Plasma Levels of Endothelial Microparticles Bearing Monomeric C-reactive Protein are Increased in Peripheral Artery Disease

  • Jeffrey R. Crawford
  • JoAnn TrialEmail author
  • Vijay Nambi
  • Ron C. Hoogeveen
  • George E. Taffet
  • Mark L. Entman
Original Article


C-reactive protein (CRP) as an indicator of cardiovascular disease (CVD) has shown limited sensitivity. We demonstrate that two isoforms of CRP (pentameric, pCRP and monomeric, mCRP) present in soluble form or on microparticles (MPs) have different biological effects and are not all measured by clinical CRP assays. The high-sensitivity CRP assay (hsCRP) did not measure pCRP or mCRP on MPs, whereas flow cytometry did. MPs derived from endothelial cells, particularly those bearing mCRP, were elevated in peripheral artery disease (PAD) patients compared to controls. The numbers of mCRP+ endothelial MPs did not correlate with hsCRP measurements of soluble pCRP, indicating their independent modulation. In controls, statins lowered mCRP+ endothelial MPs. In a model of vascular inflammation, mCRP induced endothelial shedding of MPs and was proinflammatory, while pCRP was anti-inflammatory. mCRP on endothelial MPs may be both an unmeasured indicator of, and an amplifier of, vascular disease, and its detection might improve risk sensitivity.


CRP Peripheral artery disease Monomeric CRP Pentameric CRP hsCRP Inflammation Microparticle 



C-reactive protein


high-sensitivity CRP assay


monomeric CRP


mononuclear leukocyte




peripheral artery disease


pentameric CRP


transendothelial migration



We are grateful for the CRP antibody donation of Dr. Larry Potempa (Roosevelt University, Chicago, Illinois). We would like to thank all subjects who participated in the study, Tenille Epperson and Joe L. Raya for their technical assistance and the MD Anderson Cancer Center Flow Cytometry Core for their assistance with the Amnis cytometer.

Compliance with Ethical Standards

The study was conducted in accordance with the ethical standards of the Helsinki declaration and its later amendments and with the ethical standards and approval of the Institutional Review Board of Baylor College of Medicine. Informed consent was obtained from all individual participants included in the study. No animal studies were carried out by the authors for this article.

Sources of Funding

This work was supported by the National Institutes of Health [T32AI053831-10 to J.R.C., RO1 HL-089792 to M.L.E.], Bethesda, Maryland; the Hankamer Foundation, Houston, Texas; the Vivian L. Smith Foundation, Houston, Texas; and The Medallion Foundation, Houston, Texas.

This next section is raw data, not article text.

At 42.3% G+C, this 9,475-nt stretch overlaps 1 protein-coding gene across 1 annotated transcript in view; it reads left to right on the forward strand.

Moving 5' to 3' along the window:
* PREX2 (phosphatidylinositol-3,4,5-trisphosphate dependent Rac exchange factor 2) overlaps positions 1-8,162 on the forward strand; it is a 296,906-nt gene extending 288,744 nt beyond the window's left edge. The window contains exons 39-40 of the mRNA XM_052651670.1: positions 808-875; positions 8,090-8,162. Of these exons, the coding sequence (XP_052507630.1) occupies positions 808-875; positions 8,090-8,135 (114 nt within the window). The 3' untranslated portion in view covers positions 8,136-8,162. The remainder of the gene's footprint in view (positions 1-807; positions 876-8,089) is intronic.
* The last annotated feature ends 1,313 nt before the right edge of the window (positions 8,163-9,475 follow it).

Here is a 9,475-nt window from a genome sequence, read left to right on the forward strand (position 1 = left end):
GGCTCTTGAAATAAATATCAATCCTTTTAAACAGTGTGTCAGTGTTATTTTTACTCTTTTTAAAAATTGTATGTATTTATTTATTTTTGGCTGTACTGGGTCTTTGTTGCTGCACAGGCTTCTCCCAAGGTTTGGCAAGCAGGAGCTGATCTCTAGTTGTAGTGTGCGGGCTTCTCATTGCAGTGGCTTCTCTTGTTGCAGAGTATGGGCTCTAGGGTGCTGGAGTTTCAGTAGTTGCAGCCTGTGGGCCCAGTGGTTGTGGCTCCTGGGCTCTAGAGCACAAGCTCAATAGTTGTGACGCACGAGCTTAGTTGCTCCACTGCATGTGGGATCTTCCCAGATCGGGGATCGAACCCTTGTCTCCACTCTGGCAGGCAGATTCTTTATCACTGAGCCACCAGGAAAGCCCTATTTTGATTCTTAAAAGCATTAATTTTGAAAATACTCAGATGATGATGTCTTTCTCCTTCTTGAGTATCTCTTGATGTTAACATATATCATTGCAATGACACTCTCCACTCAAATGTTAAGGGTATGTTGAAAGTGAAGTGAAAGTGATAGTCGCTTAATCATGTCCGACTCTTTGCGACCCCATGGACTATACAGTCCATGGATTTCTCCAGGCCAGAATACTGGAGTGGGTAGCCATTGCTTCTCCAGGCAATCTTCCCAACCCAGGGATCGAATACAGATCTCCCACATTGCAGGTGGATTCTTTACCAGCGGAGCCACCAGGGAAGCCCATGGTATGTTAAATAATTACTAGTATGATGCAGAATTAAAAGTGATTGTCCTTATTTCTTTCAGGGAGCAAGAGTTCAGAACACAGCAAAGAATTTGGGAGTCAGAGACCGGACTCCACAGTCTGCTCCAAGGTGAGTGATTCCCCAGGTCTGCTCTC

Conflict of Interest

V.N. and R.C.H. are co-investigators on a provisional patent filed by Roche for use of biomarkers in heart failure prediction. The other authors declare that this research was conducted in the absence of any commercial or financial relationships that could be construed as a potential conflict of interest. The views expressed in this article are those of the authors and do not necessarily represent the views of the Department of Veterans Affairs. V.N. has indicated that he has served on the regional advisory board (once) for Sanofi-Regeneron.

Supplementary material

12265_2016_9678_MOESM1_ESM.pdf (726 kb)
ESM 1 (PDF 725 kb)


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Copyright information

© Springer Science+Business Media New York 2016

Authors and Affiliations

  • Jeffrey R. Crawford
    • 1
  • JoAnn Trial
    • 1
    Email author
  • Vijay Nambi
    • 2
    • 3
    • 4
  • Ron C. Hoogeveen
    • 3
  • George E. Taffet
    • 1
  • Mark L. Entman
    • 1
  1. 1.The Division of Cardiovascular Sciences and the DeBakey Heart Center, Department of MedicineBaylor College of Medicine and Houston Methodist HospitalHoustonUSA
  2. 2.The Division of CardiologyMichael E. DeBakey Veterans Affairs Medical CenterHoustonUSA
  3. 3.The Division of Atherosclerosis and Vascular Medicine, Department of MedicineBaylor College of MedicineHoustonUSA
  4. 4.Center for Cardiovascular PreventionMethodist DeBakey Heart and Vascular CenterHoustonUSA

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